Johnny Fallon

Irish Political Commentator

Brexit: a sign in the Eurovision tea leaves? maybe.

On November 17th I will take part in a Brexit Debate in the Irish Stock Exchange, Dublin as part of the View Temple Bar arts and politics festival. Ahead of this and just for a bit of fun I decided to see if I could find any link between Eurovision and Brexit.

The UK has always had a strange relationship with Europe. Never quite sure if they really wanted to be part of it or as far from it as possible. The Brexit vote was a shock but at the same time not totally unexpected. Euroscepticism has always been strong there but there were other signs too. Could it be that the Eurovision Song Contest was a harbinger of political doom all along? Behind all the glitter, shiny pants, short skirts and gimmicks there was a more serious trend?.  Just like the height of Ireland’s Euroscepticism coincided with the entry of Dustin the Turkey slagging off all of Europe to their face, there are patterns that heralded Brexit in recent times.

All Countries in the Eurovision are part of voting blocs. The UK is no different. Traditionally, once the song of a country in the bloc is half decent it can rely on the votes of its neighbours. The UK traditionally gives its votes to countries like Ireland, Sweden, Germany and Denmark. Interestingly the relationship with Sweden, Denmark and Ireland held up quite well with each  still picking up good votes from the UK when they had a decent entry. Even sometimes when they didn’t. In 2009 the UK and Germany gave each other scores of 7 and 8 respectively. All quite normal. Germany didn’t do all that well that year but Jade Ewen brought the UK in 5th.

However, something happened in 2010. Now many of you may remember that was Bailout year, height of the Crisis and talk of European meltdown. The Germans were playing the bad guy but it didn’t seem to hurt them at Eurovision. That year Germany, and the lovely Lena, won the competition. Now, traditionally Germany should have expected a decent vote from the UK. They got only four points. A bit of a shock when you have a popular song. To make matters worse who did the UK give 12 to? Greece.  Germany was now smarting and they gave nul points to a respectable British entry from the band ‘Blue’ the following year. In 2012 the Brits relented and gave Germany 6 points but there was no reciprocation and indeed neither country has voted for the other since. Something happened in 2010 that broke a long standing mutual appreciation.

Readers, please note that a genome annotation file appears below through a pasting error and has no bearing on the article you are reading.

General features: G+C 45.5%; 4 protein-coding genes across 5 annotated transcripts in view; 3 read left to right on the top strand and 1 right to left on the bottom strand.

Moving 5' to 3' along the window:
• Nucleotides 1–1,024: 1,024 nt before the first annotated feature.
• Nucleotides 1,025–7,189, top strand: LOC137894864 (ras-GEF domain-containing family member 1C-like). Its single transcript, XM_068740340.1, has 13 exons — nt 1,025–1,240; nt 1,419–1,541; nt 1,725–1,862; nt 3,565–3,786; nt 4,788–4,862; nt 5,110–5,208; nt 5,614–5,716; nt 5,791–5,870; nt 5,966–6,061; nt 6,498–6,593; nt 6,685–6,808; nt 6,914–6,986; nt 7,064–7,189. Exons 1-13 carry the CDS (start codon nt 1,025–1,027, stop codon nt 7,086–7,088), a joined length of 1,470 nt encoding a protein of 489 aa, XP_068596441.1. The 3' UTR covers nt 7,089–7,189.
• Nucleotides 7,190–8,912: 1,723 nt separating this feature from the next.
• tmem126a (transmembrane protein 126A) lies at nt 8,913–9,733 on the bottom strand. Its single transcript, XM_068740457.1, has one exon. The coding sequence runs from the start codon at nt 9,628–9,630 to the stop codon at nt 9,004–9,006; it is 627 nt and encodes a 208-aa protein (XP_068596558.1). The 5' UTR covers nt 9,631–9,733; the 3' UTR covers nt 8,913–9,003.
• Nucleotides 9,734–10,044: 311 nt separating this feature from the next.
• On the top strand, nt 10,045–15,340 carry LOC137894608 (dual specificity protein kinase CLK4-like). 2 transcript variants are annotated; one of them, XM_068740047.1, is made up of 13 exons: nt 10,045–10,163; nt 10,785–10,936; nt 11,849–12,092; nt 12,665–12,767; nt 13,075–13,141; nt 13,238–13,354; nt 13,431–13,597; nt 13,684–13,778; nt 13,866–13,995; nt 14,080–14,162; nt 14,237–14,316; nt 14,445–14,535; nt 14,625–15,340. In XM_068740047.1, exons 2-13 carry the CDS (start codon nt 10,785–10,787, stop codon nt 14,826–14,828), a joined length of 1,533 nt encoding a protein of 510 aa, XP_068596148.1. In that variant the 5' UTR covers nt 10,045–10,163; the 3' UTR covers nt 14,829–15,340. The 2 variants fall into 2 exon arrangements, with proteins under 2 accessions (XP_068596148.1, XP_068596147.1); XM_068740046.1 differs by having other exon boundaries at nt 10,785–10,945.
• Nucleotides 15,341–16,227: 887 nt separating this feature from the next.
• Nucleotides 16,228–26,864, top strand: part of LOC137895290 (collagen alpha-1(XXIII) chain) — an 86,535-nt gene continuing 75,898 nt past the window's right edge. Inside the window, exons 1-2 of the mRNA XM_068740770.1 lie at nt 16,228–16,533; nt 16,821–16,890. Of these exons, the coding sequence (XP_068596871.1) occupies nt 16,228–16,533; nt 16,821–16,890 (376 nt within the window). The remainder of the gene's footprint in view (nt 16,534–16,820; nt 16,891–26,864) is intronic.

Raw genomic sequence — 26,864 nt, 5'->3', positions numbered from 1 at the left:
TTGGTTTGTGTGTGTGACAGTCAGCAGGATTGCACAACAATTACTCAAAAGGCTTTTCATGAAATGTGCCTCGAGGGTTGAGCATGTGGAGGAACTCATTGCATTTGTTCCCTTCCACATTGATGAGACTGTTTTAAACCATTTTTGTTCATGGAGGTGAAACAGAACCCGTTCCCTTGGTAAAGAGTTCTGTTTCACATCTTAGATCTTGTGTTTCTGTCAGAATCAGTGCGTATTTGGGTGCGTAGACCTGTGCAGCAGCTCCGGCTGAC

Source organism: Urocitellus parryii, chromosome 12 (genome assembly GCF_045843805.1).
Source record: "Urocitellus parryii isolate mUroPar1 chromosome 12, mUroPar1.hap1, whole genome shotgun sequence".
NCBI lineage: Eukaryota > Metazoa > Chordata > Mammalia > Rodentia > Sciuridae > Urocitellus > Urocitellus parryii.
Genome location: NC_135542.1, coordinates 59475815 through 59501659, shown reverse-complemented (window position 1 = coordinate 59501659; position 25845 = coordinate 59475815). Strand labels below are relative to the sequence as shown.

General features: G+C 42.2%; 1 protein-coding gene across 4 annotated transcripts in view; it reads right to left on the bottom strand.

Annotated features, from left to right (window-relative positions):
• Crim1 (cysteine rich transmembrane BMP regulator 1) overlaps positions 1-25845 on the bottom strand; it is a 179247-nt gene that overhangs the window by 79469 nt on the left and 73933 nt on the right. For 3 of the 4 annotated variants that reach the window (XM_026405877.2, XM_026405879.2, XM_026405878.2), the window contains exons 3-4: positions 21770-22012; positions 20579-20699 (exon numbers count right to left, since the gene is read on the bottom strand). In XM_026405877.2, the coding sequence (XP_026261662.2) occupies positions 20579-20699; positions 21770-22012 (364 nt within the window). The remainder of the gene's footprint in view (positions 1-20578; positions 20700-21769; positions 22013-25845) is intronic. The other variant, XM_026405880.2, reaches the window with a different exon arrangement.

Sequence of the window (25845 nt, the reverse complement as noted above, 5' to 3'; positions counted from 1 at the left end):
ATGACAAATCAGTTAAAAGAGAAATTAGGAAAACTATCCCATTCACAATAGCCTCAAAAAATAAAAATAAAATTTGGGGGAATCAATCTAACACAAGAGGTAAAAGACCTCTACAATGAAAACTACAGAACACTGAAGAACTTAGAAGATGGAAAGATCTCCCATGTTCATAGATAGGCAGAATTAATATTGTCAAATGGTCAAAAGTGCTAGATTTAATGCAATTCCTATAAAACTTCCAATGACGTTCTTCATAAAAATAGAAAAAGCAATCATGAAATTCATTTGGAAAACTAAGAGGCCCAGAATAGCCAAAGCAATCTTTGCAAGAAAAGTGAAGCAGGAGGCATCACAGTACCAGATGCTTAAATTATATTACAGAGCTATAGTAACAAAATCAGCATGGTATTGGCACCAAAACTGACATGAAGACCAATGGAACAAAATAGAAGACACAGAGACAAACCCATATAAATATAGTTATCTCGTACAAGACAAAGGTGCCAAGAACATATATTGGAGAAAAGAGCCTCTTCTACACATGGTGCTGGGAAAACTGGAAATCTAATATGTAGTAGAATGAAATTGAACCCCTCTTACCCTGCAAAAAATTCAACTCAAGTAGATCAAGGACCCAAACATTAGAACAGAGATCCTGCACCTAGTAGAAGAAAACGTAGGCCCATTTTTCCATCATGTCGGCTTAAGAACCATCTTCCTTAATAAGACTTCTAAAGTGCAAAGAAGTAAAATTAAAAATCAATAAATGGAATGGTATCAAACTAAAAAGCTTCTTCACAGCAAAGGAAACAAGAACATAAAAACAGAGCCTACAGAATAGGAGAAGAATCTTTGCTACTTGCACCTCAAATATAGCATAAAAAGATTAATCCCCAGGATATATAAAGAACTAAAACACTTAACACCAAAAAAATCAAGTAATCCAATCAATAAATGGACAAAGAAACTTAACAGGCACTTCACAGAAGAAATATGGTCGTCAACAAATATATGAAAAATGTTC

The UK has looked out of step with Europe for some time. Only one top 10 finish in 14 years tells its own story. 8 times in the bottom four and three of those at rock bottom. However while the UK might have fallen out with Germany it did hold fast to its other friends. This includes Ireland.  Sweden won in 2012 and got douze points from the UK, second and third place countries Serbia and Lithuania got 7 and 8 respectively. So the UK seemed in line with European tastes. In 2013 another bloc country Denmark won and picked up 12 points from the UK, though second place Azerbaijan was not popular with the Brits.

2014 was Austria’s year, they got 12 points from the UK, while the Netherlands and Sweden in second and third got 7 and 8 points. All was well with the UK voting mood apart from the Germany spat. 2015  Sweden win and guess who they got 12 points from? The UK. That made the 2010 Germany result stand out even more but interestingly Russia and Italy came second and third and Russia got 6 points while Italy got 8. The UK seemed to agree broadly with the choices other Europeans were making. However 2016 was different. Ukraine won the contest with Australia and Russia coming second and third. We can split the jury vote and the public vote in this contest and see that while the jury did vote for Ukraine and Russia in second and third spot they give their top marks to Georgia who finished well back in 20th. Interestingly the public vote was even more out of kilter with Russia, Australia and Ukraine only coming 4th, 5th and 6th while the top three places went to Lithuania, Poland and Bulgaria. All of a sudden the UK seemed to be on a different wavelength. Not hugely, but enough to suggest that right then they were not thinking on the same lines as many other Europeans.

So small things make a world of difference and timing is everything in politics. A Brexit referendum may just have come at a time when a nation that is normally divided, but just about finds enough in Europe to agree on, felt a tad sour. In 2013, 2014 and 2015 Germany and France continued to languish at the bottom of the UK points awards. So perhaps we should have really seen this coming.

So what now? Scotland has already pushed for its own Eurovision entry and so has Northern Ireland. They may yet assert their independence by pushing this further. However the BBC holds the rights and there is not much can be done. But there in microcosm is the battle the UK is now fighting to hold itself together. Still perhaps the UK will happily try to keep its block and maintain friendly relationships with Sweden, Ireland, Holland and Denmark. Perhaps open borders are ok with these countries.  Brexit happened because what the UK really wants is a smaller Union. One where it holds more influence. One where its voting pacts are ok but others don’t do the same. A European Union where it can call the shots. While the UK is able to spot and back a winning policy it doesn’t like the fact that it hasn’t led the way for quite a while. Or maybe that’s the Eurovision I’m talking about?


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